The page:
The program’s impact ran deep for mentee Lizette Williams, Sr. Director of Brand and Content Strategy (formerly head of Cultural Engagement) at McDonald's. She joined us at CMO Moves Summit East and this is what she shared: “Antonio Lucio, the Global CMO of Facebook, was the mentor that was chosen for me and we shared passion around diversity. For me, it's personal. Not only do I represent being a woman of color, I am the first person in my family to go to college. I am the second person to graduate from high school. And what does that mean? It means that programs like this are leveling the playing field, not just providing an equal playing ground, but really allowing there to be equity in opportunity and preparation, and just giving people like me a chance.”
Lizette went on to share how in talking to Antonio, she was able to ask some tough questions. “Am I doing the right thing? What should I be doing? What's the right next move? I want to be a CMO and I'm trying to figure out the path because there was never a path laid out for me nor are there are a ton of people that look like me in these roles. The advice that he gave me really stood with me and I’ve been carrying that around because that's what I'm thinking through now.”
This awesome story comes from mentee Noemi Garcia, a strategist at Leo Burnett in Chicago: “My mentor was the illustrious Rick Gomez and he was just so generous with his time. He actually offered me an hour for an in-person lunch, and not only that, but it was actually the week before Thanksgiving, which everyone knows is a really busy time of year, but especially if you're the CMO of Target because you're about to go into Black Friday.”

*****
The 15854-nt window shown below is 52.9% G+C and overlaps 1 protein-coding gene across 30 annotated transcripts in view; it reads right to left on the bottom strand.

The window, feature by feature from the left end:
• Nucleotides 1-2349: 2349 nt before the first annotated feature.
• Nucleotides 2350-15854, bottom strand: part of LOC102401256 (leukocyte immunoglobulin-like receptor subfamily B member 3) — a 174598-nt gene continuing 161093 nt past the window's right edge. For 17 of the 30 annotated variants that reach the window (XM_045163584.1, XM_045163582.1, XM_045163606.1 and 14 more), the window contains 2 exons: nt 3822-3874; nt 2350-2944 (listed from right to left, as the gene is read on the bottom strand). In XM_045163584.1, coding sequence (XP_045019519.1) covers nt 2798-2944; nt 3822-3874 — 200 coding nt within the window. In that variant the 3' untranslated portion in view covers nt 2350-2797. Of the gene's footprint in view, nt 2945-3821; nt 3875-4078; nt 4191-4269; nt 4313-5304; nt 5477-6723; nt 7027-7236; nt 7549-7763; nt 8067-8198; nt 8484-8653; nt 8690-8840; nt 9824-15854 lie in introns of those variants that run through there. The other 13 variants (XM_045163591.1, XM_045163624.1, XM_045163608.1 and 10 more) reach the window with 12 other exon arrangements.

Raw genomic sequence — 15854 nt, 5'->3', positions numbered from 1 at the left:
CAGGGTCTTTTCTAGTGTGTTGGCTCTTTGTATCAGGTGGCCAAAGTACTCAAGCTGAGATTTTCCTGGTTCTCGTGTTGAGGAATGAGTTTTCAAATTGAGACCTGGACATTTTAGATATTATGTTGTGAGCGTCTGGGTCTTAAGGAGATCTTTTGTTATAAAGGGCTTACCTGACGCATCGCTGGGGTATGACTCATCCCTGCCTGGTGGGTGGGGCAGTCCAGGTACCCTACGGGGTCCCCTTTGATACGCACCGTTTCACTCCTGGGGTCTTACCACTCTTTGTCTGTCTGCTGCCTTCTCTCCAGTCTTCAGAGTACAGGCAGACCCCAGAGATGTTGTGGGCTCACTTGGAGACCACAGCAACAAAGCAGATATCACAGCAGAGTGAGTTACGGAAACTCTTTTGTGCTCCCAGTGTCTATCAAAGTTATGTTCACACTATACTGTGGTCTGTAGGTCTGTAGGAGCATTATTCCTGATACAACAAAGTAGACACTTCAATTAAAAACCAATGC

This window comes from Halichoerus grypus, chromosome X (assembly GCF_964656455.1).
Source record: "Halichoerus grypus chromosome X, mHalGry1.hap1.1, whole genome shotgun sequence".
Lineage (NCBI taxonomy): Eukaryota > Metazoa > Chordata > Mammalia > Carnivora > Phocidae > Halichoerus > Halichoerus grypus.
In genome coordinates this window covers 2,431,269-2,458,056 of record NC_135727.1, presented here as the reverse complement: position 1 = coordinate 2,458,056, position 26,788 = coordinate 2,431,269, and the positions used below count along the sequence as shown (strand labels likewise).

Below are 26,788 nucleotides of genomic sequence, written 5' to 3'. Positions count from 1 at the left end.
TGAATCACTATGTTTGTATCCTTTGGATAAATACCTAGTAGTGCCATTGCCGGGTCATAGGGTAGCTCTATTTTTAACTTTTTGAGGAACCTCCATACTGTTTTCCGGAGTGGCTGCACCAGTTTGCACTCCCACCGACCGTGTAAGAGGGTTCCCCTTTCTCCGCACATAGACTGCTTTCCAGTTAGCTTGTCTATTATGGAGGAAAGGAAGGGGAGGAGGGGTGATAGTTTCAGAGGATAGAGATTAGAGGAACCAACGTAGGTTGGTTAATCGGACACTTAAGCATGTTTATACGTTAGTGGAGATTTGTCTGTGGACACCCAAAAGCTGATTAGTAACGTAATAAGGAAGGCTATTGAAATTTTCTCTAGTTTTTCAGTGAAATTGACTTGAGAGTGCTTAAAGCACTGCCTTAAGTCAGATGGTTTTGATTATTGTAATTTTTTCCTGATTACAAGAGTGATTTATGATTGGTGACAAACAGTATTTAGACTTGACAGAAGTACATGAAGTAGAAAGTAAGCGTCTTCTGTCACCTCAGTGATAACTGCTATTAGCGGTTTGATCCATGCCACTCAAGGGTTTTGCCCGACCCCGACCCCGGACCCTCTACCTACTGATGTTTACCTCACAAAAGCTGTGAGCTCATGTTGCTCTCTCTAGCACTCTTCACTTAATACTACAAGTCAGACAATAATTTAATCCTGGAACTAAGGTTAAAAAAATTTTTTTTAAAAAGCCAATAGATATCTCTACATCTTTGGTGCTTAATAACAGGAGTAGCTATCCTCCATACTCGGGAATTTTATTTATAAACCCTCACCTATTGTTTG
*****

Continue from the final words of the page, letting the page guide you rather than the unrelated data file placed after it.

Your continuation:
And beyond all that Rick did as her mentor, Noemi was most impacted by something he didn’t do... Noemi told us “I have to say I learned so much about Rick and he has such a profound impact on me, but one of the big takeaways was something that he did or rather did not do, which is not once, not for a second, did he ever glance down at his phone. Which seems like a really small thing, but I think it's important to recognize because he was there, in the moment and very present.”
Noemi has carried that same courtesy into her personal and professional life and has also been inspired to demand that same attention from others. She said “The thing that I've been telling myself a lot now is if the CMO of Target can give me his undivided attention, then you—boss, peer, whoever—I think I deserve your attention for fifteen minutes just to get this brief approved.”
Mentee Conley Fitzpatrick’s mentor inspired her to make a move. A big move that grounded her in what mattered to her most. Conley shared this: “I was lucky enough to have Mary Renner Beech as my mentor. For the past few years, I've been very, very lucky to work for an incredible company. I've had amazing roles at that company and really saw it as a dream job. Honestly, I never saw myself leaving. But when I became a mom and I had an hour and a half each way commute to work, I found that I was missing things that were more important to me than what I was doing at that incredible company and in those incredible roles.”